Kay Hymowitz in the most recent issue of City Journal thinks she knows why so few women occupy upper-level management positions.
The facts are stark: "Only 4 percent of CEOs at Fortune 500 companies are women, as are 9 percent of chief financial officers. Women occupy a mere 16 percent of board seats at Fortune 500 companies. The research and advocacy group Catalyst has collected other relevant numbers: Just 20 percent of law-school deans, 23 percent of federal judges and 27 percent of state judges are women. In medical schools, 13 percent of deans and department chairs and 19 percent of full professors are women. Less than a quarter of university and college presidents are female. Women hold 90 seats out of 535 in the U.S. House of Representatives and 17 out of 100 in the Senate."
Hymowitz is following up on last year's piece by Anne-Marie Slaughter in The Atlantic, who caused a stir with a widely noted cover story, "Why Women Still Can't Have It All." Slaughter acknowledged that very few women make it to the top of their professions because they are unwilling to make the horrendous personal sacrifices required.
"Yet instead of chiding," Slaughter wrote, "perhaps we should face some basic facts. Very few women reach leadership positions. The pool of female candidates for any top job is small, and will only grow smaller if the women who come after us decide to take time out, or drop out of professional competition altogether, to raise children."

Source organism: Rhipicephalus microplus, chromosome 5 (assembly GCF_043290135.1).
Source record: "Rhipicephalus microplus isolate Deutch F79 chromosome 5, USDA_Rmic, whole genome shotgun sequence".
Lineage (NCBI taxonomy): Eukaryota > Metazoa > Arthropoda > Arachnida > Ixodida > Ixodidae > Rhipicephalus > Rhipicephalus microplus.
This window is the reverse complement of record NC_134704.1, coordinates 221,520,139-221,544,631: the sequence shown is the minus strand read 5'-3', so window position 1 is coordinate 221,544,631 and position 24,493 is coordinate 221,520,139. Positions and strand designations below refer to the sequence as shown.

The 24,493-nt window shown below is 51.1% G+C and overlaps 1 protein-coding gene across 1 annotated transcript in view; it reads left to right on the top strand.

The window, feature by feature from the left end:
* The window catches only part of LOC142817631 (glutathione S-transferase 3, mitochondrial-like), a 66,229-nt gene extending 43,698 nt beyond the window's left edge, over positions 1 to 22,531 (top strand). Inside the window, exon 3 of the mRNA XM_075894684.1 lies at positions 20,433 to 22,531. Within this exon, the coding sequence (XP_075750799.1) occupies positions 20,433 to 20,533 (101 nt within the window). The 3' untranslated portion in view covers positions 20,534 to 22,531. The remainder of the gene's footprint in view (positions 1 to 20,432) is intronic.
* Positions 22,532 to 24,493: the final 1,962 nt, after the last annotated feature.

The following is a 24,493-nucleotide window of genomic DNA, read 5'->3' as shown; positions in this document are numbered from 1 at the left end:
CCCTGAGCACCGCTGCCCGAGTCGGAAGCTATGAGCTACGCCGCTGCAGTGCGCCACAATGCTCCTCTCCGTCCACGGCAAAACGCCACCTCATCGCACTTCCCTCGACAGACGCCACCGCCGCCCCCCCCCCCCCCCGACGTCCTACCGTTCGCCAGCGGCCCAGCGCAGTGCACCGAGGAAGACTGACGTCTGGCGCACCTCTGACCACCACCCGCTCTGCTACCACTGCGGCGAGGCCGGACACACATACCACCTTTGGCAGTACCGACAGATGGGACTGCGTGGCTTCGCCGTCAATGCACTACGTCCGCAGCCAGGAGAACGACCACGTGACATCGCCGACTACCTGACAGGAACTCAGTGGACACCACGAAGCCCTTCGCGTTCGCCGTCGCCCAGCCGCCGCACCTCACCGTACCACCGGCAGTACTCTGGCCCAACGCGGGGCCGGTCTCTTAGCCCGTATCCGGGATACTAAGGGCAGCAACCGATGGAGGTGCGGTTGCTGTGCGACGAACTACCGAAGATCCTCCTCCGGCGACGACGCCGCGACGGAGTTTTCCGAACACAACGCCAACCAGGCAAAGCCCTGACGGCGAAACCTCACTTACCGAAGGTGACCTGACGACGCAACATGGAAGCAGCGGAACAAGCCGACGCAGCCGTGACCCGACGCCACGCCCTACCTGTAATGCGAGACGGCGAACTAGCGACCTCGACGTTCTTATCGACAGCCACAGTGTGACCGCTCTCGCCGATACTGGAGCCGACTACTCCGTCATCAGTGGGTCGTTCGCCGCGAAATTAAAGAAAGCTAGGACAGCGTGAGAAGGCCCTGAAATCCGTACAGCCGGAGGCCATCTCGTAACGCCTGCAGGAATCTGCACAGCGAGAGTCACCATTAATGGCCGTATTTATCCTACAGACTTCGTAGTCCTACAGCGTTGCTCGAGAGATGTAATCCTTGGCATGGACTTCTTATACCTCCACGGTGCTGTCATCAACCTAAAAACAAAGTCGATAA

The challenge is pervasive and runs throughout elite professions. In 2011, the National Association of Women Lawyers survey found that female representation at the upper echelons of major law firms was declining. NAWL President Stephanie Scharf noted that "not only do women represent a decreasing percentage of lawyers in big firms, they are more likely to occupy positions — like staff attorneys, counsel and fixed-income equity partners — with diminished opportunity for advancement or participation in firm leadership."
Hymowitz notes that in Sweden, efforts to provide flexible family time to executives has backfired by sidelining women who take advantage of generous family policies, limiting the pace of their career climb:
"The conclusion that a number of them have reached provides a textbook case of unintended consequences: The very family policies that make it easier for women to combine work and family discourage them from pursuing career Olympus. In a paper called 'Is There a Glass Ceiling in Sweden?,' James Albrecht and colleagues speculate that the country’s maternal benefits are so generous that they 'may discourage strong career commitment' by women."